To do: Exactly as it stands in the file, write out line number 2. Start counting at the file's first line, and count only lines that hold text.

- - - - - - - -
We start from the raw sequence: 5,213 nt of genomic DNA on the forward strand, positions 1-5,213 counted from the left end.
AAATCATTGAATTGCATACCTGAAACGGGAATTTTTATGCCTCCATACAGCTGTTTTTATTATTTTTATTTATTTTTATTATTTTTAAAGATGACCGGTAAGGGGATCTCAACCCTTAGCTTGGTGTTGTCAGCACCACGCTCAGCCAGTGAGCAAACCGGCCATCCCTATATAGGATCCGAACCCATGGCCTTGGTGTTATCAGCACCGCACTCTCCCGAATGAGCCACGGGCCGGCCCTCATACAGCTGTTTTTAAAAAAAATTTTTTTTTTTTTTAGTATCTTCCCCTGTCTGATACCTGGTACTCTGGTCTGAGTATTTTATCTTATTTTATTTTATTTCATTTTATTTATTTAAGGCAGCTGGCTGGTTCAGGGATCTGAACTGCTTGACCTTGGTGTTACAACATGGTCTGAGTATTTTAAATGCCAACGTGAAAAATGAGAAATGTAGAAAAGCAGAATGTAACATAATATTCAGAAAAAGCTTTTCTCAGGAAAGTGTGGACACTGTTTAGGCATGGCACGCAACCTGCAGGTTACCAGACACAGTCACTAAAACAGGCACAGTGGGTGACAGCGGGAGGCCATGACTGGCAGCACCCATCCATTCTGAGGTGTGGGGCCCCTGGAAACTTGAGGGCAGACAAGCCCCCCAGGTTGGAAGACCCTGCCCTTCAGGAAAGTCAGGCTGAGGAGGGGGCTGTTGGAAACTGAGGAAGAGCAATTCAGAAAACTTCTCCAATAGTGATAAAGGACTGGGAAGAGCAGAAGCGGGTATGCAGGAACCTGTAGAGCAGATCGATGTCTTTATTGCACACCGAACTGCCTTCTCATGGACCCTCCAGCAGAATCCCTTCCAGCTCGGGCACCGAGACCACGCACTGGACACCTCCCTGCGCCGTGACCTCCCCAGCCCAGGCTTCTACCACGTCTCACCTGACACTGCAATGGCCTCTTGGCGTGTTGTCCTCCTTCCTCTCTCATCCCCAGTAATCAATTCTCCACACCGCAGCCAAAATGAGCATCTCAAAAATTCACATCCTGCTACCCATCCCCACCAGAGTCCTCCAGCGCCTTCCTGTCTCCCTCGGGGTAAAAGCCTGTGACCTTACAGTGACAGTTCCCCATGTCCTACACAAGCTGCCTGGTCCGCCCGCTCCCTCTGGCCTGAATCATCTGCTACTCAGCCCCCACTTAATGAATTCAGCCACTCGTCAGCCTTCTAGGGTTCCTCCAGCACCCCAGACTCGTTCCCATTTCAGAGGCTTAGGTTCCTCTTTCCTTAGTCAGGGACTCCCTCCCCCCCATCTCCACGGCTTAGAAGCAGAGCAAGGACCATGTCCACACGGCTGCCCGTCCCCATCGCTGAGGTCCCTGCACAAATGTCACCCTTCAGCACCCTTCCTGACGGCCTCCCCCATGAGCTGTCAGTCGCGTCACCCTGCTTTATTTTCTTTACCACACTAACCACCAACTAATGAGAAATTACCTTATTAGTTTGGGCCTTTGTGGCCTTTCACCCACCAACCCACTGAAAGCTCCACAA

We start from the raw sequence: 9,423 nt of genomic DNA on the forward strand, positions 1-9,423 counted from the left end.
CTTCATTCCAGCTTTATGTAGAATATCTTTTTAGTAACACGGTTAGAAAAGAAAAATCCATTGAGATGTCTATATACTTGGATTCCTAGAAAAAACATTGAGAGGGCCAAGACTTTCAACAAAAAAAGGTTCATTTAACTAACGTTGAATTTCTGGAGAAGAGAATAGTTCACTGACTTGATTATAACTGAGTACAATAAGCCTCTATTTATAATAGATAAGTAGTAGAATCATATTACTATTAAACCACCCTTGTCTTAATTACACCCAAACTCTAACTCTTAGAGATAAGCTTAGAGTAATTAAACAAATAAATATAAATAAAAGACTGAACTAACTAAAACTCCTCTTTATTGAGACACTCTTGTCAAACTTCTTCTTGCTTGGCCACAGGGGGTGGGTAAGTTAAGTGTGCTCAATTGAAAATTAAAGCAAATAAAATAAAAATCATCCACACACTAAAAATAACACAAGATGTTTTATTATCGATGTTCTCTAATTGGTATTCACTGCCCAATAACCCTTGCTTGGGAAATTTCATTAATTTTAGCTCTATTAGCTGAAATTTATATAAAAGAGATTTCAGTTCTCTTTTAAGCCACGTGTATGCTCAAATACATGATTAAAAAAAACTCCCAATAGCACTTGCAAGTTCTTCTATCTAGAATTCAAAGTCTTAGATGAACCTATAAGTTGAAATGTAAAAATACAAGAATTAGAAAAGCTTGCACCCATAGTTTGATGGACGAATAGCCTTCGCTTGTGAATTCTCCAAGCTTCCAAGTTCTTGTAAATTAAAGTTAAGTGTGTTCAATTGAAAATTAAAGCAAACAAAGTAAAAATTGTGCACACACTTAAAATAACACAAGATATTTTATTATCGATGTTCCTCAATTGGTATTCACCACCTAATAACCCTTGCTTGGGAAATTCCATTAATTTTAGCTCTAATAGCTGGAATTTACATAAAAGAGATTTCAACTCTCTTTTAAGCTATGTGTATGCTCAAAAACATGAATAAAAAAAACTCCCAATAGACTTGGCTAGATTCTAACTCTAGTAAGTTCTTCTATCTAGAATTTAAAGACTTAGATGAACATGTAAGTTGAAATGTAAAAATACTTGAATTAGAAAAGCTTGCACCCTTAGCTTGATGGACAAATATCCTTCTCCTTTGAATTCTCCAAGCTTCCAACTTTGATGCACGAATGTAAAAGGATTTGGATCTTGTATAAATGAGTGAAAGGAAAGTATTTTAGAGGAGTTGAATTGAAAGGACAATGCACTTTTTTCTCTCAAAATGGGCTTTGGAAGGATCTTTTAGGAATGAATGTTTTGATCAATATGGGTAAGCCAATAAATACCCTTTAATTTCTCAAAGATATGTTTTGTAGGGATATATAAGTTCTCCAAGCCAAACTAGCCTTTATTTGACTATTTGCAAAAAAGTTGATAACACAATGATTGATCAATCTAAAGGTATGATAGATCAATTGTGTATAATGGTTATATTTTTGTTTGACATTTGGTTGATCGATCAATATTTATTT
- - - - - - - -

AAATCATTGAATTGCATACCTGAAACGGGAATTTTTATGCCTCCATACAGCTGTTTTTATTATTTTTATTTATTTTTATTATTTTTAAAGATGACCGGTAAGGGGATCTCAACCCTTAGCTTGGTGTTGTCAGCACCACGCTCAGCCAGTGAGCAAACCGGCCATCCCTATATAGGATCCGAACCCATGGCCTTGGTGTTATCAGCACCGCACTCTCCCGAATGAGCCACGGGCCGGCCCTCATACAGCTGTTTTTAAAAAAAATTTTTTTTTTTTTTAGTATCTTCCCCTGTCTGATACCTGGTACTCTGGTCTGAGTATTTTATCTTATTTTATTTTATTTCATTTTATTTATTTAAGGCAGCTGGCTGGTTCAGGGATCTGAACTGCTTGACCTTGGTGTTACAACATGGTCTGAGTATTTTAAATGCCAACGTGAAAAATGAGAAATGTAGAAAAGCAGAATGTAACATAATATTCAGAAAAAGCTTTTCTCAGGAAAGTGTGGACACTGTTTAGGCATGGCACGCAACCTGCAGGTTACCAGACACAGTCACTAAAACAGGCACAGTGGGTGACAGCGGGAGGCCATGACTGGCAGCACCCATCCATTCTGAGGTGTGGGGCCCCTGGAAACTTGAGGGCAGACAAGCCCCCCAGGTTGGAAGACCCTGCCCTTCAGGAAAGTCAGGCTGAGGAGGGGGCTGTTGGAAACTGAGGAAGAGCAATTCAGAAAACTTCTCCAATAGTGATAAAGGACTGGGAAGAGCAGAAGCGGGTATGCAGGAACCTGTAGAGCAGATCGATGTCTTTATTGCACACCGAACTGCCTTCTCATGGACCCTCCAGCAGAATCCCTTCCAGCTCGGGCACCGAGACCACGCACTGGACACCTCCCTGCGCCGTGACCTCCCCAGCCCAGGCTTCTACCACGTCTCACCTGACACTGCAATGGCCTCTTGGCGTGTTGTCCTCCTTCCTCTCTCATCCCCAGTAATCAATTCTCCACACCGCAGCCAAAATGAGCATCTCAAAAATTCACATCCTGCTACCCATCCCCACCAGAGTCCTCCAGCGCCTTCCTGTCTCCCTCGGGGTAAAAGCCTGTGACCTTACAGTGACAGTTCCCCATGTCCTACACAAGCTGCCTGGTCCGCCCGCTCCCTCTGGCCTGAATCATCTGCTACTCAGCCCCCACTTAATGAATTCAGCCACTCGTCAGCCTTCTAGGGTTCCTCCAGCACCCCAGACTCGTTCCCATTTCAGAGGCTTAGGTTCCTCTTTCCTTAGTCAGGGACTCCCTCCCCCCCATCTCCACGGCTTAGAAGCAGAGCAAGGACCATGTCCACACGGCTGCCCGTCCCCATCGCTGAGGTCCCTGCACAAATGTCACCCTTCAGCACCCTTCCTGACGGCCTCCCCCATGAGCTGTCAGTCGCGTCACCCTGCTTTATTTTCTTTACCACACTAACCACCAACTAATGAGAAATTACCTTATTAGTTTGGGCCTTTGTGGCCTTTCACCCACCAACCCACTGAAAGCTCCACAA